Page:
As Pride Month comes to a close after various events in Pasadena, a number of local community organizations say that pride is much more than just public celebrations seen on the news, and more than just the rainbow flags that many people post this time of the year.
Newly-elected Pasadena District 7 Councilmember Jason Lyon — “first openly LGBTQ+ elected official in Pasadena’s history” — said the LGBTQ+ community continues to face issues like housing and food insecurity at higher rates.
According to a 2020 analyses by UCLA’s Williams Institute, 70.1% of non-LGBT adults own their own homes, while that number is just under half (49.8%) for LGBT adults.
“Pasadena’s LGBTQ+ community is confronting many of the same issues facing the city as a whole, but at disproportionately higher rates,” Lyon said. “The housing affordability crisis is being felt particularly intensely in the LGBTQ+ community.”
“LGBTQ+ Americans have lower rates of homeownership, higher rates of poverty, and higher rates of homelessness as compared to their non-LGBTQ+ peers,” Lyon said. “For youth experiencing homelessness, that inequity is particularly acute, with as much as 40 percent of the unhoused youth population identifying as LGBTQ+. LGBTQ+ individuals also continue to face threats of violence right here at home, and a continued effort at the national level to erode our constitutional rights.”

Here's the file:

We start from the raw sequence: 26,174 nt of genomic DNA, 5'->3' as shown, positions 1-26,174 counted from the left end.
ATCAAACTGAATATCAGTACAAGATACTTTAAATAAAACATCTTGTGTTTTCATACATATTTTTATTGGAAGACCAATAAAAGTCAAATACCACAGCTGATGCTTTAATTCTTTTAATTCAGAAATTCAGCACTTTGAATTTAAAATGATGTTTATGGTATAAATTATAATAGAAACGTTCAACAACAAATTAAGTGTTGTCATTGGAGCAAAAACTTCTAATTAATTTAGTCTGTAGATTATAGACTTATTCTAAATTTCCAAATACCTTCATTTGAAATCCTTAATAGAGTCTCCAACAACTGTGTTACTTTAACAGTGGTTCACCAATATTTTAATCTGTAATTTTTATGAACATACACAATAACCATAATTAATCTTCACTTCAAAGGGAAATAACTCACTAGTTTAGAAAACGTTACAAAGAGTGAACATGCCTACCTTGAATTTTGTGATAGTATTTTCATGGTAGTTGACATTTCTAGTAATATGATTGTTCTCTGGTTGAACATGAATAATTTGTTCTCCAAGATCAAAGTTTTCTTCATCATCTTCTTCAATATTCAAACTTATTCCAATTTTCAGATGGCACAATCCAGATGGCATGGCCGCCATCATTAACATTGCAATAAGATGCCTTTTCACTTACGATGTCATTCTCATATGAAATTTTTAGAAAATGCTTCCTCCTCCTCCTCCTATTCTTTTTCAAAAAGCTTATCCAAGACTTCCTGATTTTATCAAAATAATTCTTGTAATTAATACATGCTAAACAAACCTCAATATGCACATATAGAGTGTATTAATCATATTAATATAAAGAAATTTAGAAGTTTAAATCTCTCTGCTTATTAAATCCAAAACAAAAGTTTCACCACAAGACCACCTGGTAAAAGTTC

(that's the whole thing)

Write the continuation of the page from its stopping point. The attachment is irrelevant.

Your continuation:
Lyon also worries about the seeming lack of interest especially among national legislators to push for equality.
“Until the mere fact of an individual’s affectional orientation or gender identity is no longer determinative of their income, housing, or employment status, we cannot declare that equality has been achieved,” he said. “We still lack federal protections against the most basic forms of discrimination against LGBTQ+ individuals.”
Pasadena’s influential All Saints Church has long maintained a LGBTQ+ Ministry which preaches that being gay, transgender, or queer is not a sin, but “an expression of the wonderful diversity of God’s creation.” The church welcomes and affirms all members of the LGBTQ+ community, striving to be a place of joy and healing, particularly for those who have been rejected by the church because of who they are or who they love, according to the church’s mission.
“Pride is a movement – it’s a movement that started in 1968 in Stonewall, and really the purpose of this month is to affirm to anyone who identifies as LGBTQ+ that we are resilient, and also, too, that we can have joy in our individual lives,” said Thomas Diaz, Director of Connection and Care at Pasadena’s All Saints Church.
Stonewall was a series of protests by members on the LGBTQ+ community in New York City. It is considered a watershed event which ignited efforts for LGBTQ+ rights in the United states.
Diaz said among the more pressing issues for the LGBTQ+ community locally is housing, especially at a time when many of the temporary housing programs, including those the church is running, are coming to a close after COVID-19’s peak.